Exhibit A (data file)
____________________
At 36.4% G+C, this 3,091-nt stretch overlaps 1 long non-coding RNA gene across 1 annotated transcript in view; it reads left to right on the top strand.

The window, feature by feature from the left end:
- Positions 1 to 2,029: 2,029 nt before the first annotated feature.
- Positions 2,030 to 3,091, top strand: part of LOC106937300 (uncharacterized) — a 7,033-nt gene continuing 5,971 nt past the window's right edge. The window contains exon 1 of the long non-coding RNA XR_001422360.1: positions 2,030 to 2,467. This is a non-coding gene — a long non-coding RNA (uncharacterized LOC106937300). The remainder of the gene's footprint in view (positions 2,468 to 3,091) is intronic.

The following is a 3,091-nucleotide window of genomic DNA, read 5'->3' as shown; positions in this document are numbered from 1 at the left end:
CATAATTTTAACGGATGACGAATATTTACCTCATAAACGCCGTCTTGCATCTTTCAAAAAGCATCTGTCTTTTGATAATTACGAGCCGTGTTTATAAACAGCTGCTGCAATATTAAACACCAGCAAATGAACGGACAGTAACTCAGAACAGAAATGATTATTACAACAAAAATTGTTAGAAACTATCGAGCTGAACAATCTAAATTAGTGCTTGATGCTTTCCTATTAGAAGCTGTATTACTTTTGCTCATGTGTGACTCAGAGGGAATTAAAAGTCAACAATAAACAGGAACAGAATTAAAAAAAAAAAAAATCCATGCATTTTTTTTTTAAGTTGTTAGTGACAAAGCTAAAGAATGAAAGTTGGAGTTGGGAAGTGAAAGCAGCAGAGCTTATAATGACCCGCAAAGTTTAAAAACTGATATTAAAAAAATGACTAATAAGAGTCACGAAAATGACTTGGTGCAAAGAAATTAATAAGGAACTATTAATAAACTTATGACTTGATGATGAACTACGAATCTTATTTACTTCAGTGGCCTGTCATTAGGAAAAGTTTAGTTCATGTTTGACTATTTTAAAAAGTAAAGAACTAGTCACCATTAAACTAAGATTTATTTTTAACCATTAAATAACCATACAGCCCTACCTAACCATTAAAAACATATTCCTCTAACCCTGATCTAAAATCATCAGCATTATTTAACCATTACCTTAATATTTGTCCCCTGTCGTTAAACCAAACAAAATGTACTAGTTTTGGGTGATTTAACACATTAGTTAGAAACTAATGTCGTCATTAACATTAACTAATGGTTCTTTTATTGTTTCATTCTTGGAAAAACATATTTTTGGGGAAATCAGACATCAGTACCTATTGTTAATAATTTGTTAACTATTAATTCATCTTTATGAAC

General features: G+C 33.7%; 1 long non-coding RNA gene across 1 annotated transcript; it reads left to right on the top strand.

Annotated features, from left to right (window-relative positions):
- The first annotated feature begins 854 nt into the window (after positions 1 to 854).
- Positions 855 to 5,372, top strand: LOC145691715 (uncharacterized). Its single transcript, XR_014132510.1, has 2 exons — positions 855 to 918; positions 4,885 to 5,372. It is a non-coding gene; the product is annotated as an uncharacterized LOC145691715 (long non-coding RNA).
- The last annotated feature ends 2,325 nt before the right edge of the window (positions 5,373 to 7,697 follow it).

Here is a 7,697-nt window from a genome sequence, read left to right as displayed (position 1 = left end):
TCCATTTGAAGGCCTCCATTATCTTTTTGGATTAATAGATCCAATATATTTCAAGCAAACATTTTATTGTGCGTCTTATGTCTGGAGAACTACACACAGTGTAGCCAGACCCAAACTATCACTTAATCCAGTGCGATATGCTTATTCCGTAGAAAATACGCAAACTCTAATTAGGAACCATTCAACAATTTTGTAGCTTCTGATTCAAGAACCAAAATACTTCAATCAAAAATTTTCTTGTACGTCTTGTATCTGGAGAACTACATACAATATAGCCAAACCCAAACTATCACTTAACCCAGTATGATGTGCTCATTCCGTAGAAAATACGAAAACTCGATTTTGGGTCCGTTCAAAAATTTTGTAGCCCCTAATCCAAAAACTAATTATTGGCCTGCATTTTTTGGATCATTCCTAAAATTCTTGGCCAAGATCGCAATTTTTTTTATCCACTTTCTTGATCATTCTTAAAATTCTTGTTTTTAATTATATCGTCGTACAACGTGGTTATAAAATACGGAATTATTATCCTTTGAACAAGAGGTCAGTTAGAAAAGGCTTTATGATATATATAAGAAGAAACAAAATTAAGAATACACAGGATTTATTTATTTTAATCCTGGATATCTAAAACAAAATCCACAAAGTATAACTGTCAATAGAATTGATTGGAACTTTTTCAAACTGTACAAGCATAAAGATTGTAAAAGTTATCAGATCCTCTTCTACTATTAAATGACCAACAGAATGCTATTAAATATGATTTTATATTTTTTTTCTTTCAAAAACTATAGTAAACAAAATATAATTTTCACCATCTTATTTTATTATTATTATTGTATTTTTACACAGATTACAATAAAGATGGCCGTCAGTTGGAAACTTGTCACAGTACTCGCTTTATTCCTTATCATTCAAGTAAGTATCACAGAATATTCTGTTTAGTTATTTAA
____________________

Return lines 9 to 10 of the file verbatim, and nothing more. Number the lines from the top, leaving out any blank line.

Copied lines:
- The first annotated feature begins 854 nt into the window (after positions 1 to 854).
- Positions 855 to 5,372, top strand: LOC145691715 (uncharacterized). Its single transcript, XR_014132510.1, has 2 exons — positions 855 to 918; positions 4,885 to 5,372. It is a non-coding gene; the product is annotated as an uncharacterized LOC145691715 (long non-coding RNA).